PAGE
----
Dr. PAQUES: (Dutch spoken)

Unidentified Man #3: (Dutch spoken)

NEIGHMOND: Paques decides this is not heart failure, even though the patient's calves and face are really swollen. She gives him an injection to relieve the fluid build-up and then gives the son a prescription for more diuretics and tells him to check in with the doctors in the morning. The son agrees, thanks the doctor, and then it's off...

(Soundbite of car)

NEIGHMOND: ...to the second house call.

This is an assisted living facility. It's bright and clean, particularly in contrast to the first house. This patient is also elderly, but he's up and about.

His wife answers the door. They speak with Dr. Paques and the patient describes abdominal pain that has now subsided. Paques decides to do an exam anyway.

Dr. PAQUES: (Dutch spoken)

Unidentified Man #4: (Dutch spoken)

NEIGHMOND: The patient's a little embarrassed that the doctor came here and the pain is gone, but the doctor says better safe than sorry. She suggests the patient had a hernia that retreated.

After cordial goodbyes, it's on to the next patient, a terminally ill man with prostate cancer who is vomiting from chemotherapy. Paques gives his wife a prescription for anti-nausea medication. There's not much more she can do.

Back at the clinic, Paques enters her notes about her treatment of each patient into their electronic medical records. Just like their family physicians, she has access to all the information about these patients and can pass along what happened this evening. A seamless communication system.

Paques is about to settle in, but she gets a call about another patient...

(Soundbite of phone ringing)

NEIGHMOND: ...an elderly diabetic woman who's disoriented and dizzy. This could be serious. Paques nearly runs to the car and gets to the patient's home within 10 minutes. The patient's son, Rudolph Heemeijer, is amazed at how quickly she got there.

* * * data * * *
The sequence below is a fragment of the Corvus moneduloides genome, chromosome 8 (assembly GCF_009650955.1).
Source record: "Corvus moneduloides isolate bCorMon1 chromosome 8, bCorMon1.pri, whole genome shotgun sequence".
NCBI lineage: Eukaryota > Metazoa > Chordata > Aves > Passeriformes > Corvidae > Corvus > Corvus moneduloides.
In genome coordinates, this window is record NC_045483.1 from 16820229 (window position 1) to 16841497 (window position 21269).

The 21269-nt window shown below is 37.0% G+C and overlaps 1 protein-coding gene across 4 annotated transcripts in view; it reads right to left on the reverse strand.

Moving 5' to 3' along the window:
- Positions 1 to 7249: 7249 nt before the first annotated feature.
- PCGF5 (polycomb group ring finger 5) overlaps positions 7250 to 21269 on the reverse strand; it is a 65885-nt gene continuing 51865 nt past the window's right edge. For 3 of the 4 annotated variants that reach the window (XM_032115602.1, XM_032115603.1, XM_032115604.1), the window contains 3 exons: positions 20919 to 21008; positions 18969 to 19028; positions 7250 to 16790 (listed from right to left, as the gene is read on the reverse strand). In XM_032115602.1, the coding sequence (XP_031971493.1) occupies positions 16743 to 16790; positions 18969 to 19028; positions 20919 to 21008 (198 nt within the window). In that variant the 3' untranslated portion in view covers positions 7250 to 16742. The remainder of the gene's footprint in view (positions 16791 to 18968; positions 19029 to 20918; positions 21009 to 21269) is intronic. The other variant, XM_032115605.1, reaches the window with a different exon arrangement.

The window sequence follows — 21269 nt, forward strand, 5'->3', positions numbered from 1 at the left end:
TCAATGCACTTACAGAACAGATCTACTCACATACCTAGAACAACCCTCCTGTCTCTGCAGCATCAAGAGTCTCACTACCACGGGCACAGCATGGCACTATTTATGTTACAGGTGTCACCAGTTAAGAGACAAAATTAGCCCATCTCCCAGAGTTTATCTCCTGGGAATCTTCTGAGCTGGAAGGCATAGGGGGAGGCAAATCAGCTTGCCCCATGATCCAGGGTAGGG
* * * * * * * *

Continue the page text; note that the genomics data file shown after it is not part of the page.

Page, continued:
Mr. RUDOLPH HEEMEIJER: I was still hanging on the phone; there was a miscommunication with the operator. I was waiting for an answer if will - if the doctor will come, and then the doctor was here and I was still hanging on the phone.

NEIGHMOND: This is longest visit of the evening so far. Paques talks with the patient, her two sons, her husband, examines her and decides the patient must go to the hospital. Paques calls an ambulance and leaves the son in charge.

Of the six patients she's seen tonight, this is the only one she admits to the hospital.

Dr. PAQUES: Well, I do think house calls are very good to have, because, as you can see, several people who were quite ill weren't really able to come with their own transport to the GP or hospital, whatever, I could still manage to keep it home.

NEIGHMOND: A more comfortable situation for the patient, says Paques, and a lot less costly for the health care system.

Dr. PAQUES: The cost of an ambulance is already very high and as soon as you're in a hospital you have to do a certain amount of tests which we don't do. And very often you can keep people at home, especially if they're very ill or terminally ill. I think it's much more patient friendly and also better for your budget.

NEIGHMOND: And for those patients who were able to travel to the clinic and see Dr. Nora Bartelsman, it's still a cheaper option than a hospital ER. While Dr. Paques was out on house calls, Bartelsman saw about 30 patients in the clinic.

Dr. BARTELSMAN: Anxiousness is always a good reason to see someone. If parents are worried about a sick child, we let them come. If they have symptoms that haven't been going away, we let them come. If they have things that we think need to be seen - and especially on Friday evening - you know, it's a long wait until their doctor's are back again on Monday, so we'd rather see them now than wait till Monday to see their own doctor when they could have been treated much earlier.

NEIGHMOND: Across the Netherlands, there are about 120 after-hours clinics like this one. And over 90 percent of the Dutch population have access to them.

Patti Neighmond, NPR News.

AMOS: You can get a big picture view of how the Netherlands health care system stacks up against other European countries and America at npr.org/yourhealth.